There isn’t too much to talk about today in the greenhouse update. There haven’t been any disasters that required me to fix the plastic; there haven’t been any falling fans to break off my watermelon vines, or anything of that nature. What there has been however is a tremendous amount of growth.
As you can see in the video, everything has double (or tripled, or more) in size since the last video from June 21. This is in large part to a spike in temperature for almost a week that kept it near (sometimes above) 32°C (89.6°f) which a lot of the plants in there just loved. On those days the smaller containers and the flats needed to be watered at least twice, the medium containers only needed extra water a few of the hottest days since they do a good job of shading their soil with their leaves. I only had to water the raised bed and the large pepper an extra time once through the hot weather, and that was on the day when I couldn’t get the temperature down below about 36°C (about 97°f).
I tried something new to shade the greenhouse on those hot days which seemed to work better than the tarp I had been using before. I used clothes pins to pin up strips of landscape fabric to the cattle panels in the upper south side of the greenhouse. It worked alright, but eventually I think I will have to get something that shades from the outside, but doesn’t touch the plastic so that there is a zone where the air in the shade can cool before it ever touches the greenhouse. I think this is the best option, and should help keep the greenhouse the coolest on those hot days.
Another idea I have been toying with is to grow beans up the front of the greenhouse, either on the inside, or on the outside to provide a natural shade on the structure. The only thing that worries me about that is how it would affect the plants inside, since there will always be some shade thrown on them during the summer instead of just when they need it like a shade cloth would provide. I will keep an eye on the beans that I already have in there this year to see if the idea is even plausible to try.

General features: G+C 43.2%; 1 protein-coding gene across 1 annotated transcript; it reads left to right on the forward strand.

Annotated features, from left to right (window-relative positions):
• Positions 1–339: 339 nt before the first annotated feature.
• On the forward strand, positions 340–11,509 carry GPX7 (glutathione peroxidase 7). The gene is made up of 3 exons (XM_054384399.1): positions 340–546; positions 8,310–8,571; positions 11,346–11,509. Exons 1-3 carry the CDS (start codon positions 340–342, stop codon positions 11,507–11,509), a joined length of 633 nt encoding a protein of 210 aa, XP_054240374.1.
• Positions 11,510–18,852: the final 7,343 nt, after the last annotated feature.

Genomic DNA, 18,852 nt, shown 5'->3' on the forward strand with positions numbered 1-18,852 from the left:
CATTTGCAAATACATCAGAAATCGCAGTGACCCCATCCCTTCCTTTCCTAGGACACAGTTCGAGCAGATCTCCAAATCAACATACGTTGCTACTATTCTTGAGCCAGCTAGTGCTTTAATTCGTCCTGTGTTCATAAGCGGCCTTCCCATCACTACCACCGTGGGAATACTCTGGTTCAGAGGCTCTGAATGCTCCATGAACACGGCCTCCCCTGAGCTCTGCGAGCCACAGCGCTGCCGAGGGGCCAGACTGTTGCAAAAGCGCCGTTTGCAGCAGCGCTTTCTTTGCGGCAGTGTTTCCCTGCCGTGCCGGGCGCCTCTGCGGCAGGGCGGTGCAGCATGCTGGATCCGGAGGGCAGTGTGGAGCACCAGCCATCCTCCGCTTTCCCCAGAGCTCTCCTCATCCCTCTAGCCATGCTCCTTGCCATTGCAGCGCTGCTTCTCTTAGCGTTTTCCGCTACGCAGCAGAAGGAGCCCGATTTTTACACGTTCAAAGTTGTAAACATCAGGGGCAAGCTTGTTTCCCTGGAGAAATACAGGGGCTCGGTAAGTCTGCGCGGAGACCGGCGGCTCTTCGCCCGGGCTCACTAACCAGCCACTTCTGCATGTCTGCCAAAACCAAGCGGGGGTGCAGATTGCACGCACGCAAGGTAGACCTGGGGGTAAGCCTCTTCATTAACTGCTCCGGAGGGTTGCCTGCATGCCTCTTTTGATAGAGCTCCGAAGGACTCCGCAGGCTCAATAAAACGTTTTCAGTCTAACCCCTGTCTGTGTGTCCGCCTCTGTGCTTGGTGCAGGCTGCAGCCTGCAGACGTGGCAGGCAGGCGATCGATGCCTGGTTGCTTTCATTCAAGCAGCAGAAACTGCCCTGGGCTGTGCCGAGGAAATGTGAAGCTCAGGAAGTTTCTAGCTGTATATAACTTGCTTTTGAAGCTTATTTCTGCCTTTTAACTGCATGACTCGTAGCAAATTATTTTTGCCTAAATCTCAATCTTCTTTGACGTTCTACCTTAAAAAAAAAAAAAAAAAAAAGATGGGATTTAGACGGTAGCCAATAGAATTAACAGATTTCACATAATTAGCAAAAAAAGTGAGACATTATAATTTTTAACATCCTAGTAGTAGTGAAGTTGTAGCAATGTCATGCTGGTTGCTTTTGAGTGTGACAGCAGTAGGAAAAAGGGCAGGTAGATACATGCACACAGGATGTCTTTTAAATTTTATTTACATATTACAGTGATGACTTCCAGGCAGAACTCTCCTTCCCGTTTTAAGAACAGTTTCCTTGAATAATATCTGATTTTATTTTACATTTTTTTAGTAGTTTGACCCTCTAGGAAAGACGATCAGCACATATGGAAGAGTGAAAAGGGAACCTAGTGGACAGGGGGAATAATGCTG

That’s all for this update, until next time, keep on gardening and look for a guide to how I sprout my lemon seeds faster that is coming soon.
The greenhouse is doing great for the most part this year, even after a week solid of rain and mostly cloudy weather – there were a few sunny breaks, though not many – everything is growing well. Everything that is, except for the cucumbers.
The cucumbers I planted, that I talked about in the last post have grown a bit, but not as much as everything else around them. This is becoming a bit of a problem, at least for the moment because they aren’t getting as much sun as they should because they are flanked on each side by pole beans and tomatoes which have become much bigger than the lowly cucumbers.
As you can see, there isn’t much sun for them yet, and that was taken at 10:30 AM.
As of right now, I would guess they only get about four solid hours of good sunlight a day. The morning sun is dappled through the watermelons and beans, especially on the plant at the back but this is something that I had planned for, as I want the morning glory’s to do that for everything on the north side to keep the temperature down a little bit for slightly longer on warm days.
What I never planned for was the beans growing so much faster than the cucumbers, and that the Roma tomatoes, and some of the door frame would block so much from them in the late afternoon and early evening. None of this will be a problem once the cucumbers start growing up the netting behind them, as for now the sunlight seems to hit just above their current height and there isn’t much of the trellis that is shaded most of the time.
Next year though, I will either moving them to one of the ends of the raised bed, or just starting them earlier so they can be more dominant when it comes to reaching the sun against the other plants. If I transplant them around the same height as the tomatoes, or even the peppers, they should do a lot better.
Hand Pollination One of the problems with my greenhouse is the lack of pollinators flying in and out of it on a daily basis. Though lately I have had to help a few bees get back home by picking them up on a stick and bringing them out the door, so it seems the hanging basket I put outside is working so far.
I am not seeing enough activity to stop hand pollinating however, so I will keep it up for the rest of the season unless I see the number of pollinators climbing significantly.
Tomatoes and peppers are some of the easiest plants to hand pollinate that I know of. All you have to do is knock the pollen off of the male parts into the air and they will coat the female parts and you will have a new fruit. Some people use electric toothbrushes for this, but I just tap the top of the flower with my finger and it seems to work great. For tomatoes growing very tall I have seen people using long poles to tap on the flowers, but I can reach the roof of my greenhouse, so this should never be the case for me.